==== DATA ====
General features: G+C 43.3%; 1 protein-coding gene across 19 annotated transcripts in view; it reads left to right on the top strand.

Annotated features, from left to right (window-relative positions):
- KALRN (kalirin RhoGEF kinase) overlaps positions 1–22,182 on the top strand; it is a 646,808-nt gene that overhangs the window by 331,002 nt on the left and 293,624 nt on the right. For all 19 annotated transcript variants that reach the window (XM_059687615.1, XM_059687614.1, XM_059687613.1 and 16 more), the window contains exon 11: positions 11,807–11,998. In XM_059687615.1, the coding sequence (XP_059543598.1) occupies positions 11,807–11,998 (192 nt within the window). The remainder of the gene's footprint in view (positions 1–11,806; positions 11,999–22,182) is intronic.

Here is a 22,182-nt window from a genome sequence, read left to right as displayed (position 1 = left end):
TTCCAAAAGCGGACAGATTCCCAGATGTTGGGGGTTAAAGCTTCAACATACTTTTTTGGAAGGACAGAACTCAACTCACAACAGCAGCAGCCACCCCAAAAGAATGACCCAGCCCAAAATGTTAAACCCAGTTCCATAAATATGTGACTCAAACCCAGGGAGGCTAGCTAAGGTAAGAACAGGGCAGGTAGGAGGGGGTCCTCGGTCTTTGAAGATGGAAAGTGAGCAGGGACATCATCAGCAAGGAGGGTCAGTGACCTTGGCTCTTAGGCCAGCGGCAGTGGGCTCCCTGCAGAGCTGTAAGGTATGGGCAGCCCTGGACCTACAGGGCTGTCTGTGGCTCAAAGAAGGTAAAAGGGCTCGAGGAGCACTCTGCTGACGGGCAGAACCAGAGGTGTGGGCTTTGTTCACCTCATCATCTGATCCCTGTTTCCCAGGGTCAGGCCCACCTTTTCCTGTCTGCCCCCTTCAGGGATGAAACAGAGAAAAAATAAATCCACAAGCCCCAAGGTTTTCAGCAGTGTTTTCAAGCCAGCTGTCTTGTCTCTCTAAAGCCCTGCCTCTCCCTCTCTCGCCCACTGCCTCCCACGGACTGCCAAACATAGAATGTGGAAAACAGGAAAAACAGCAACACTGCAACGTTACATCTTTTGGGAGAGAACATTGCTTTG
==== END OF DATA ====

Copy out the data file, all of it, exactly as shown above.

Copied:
General features: G+C 43.3%; 1 protein-coding gene across 19 annotated transcripts in view; it reads left to right on the top strand.

Annotated features, from left to right (window-relative positions):
- KALRN (kalirin RhoGEF kinase) overlaps positions 1–22,182 on the top strand; it is a 646,808-nt gene that overhangs the window by 331,002 nt on the left and 293,624 nt on the right. For all 19 annotated transcript variants that reach the window (XM_059687615.1, XM_059687614.1, XM_059687613.1 and 16 more), the window contains exon 11: positions 11,807–11,998. In XM_059687615.1, the coding sequence (XP_059543598.1) occupies positions 11,807–11,998 (192 nt within the window). The remainder of the gene's footprint in view (positions 1–11,806; positions 11,999–22,182) is intronic.

Here is a 22,182-nt window from a genome sequence, read left to right as displayed (position 1 = left end):
TTCCAAAAGCGGACAGATTCCCAGATGTTGGGGGTTAAAGCTTCAACATACTTTTTTGGAAGGACAGAACTCAACTCACAACAGCAGCAGCCACCCCAAAAGAATGACCCAGCCCAAAATGTTAAACCCAGTTCCATAAATATGTGACTCAAACCCAGGGAGGCTAGCTAAGGTAAGAACAGGGCAGGTAGGAGGGGGTCCTCGGTCTTTGAAGATGGAAAGTGAGCAGGGACATCATCAGCAAGGAGGGTCAGTGACCTTGGCTCTTAGGCCAGCGGCAGTGGGCTCCCTGCAGAGCTGTAAGGTATGGGCAGCCCTGGACCTACAGGGCTGTCTGTGGCTCAAAGAAGGTAAAAGGGCTCGAGGAGCACTCTGCTGACGGGCAGAACCAGAGGTGTGGGCTTTGTTCACCTCATCATCTGATCCCTGTTTCCCAGGGTCAGGCCCACCTTTTCCTGTCTGCCCCCTTCAGGGATGAAACAGAGAAAAAATAAATCCACAAGCCCCAAGGTTTTCAGCAGTGTTTTCAAGCCAGCTGTCTTGTCTCTCTAAAGCCCTGCCTCTCCCTCTCTCGCCCACTGCCTCCCACGGACTGCCAAACATAGAATGTGGAAAACAGGAAAAACAGCAACACTGCAACGTTACATCTTTTGGGAGAGAACATTGCTTTG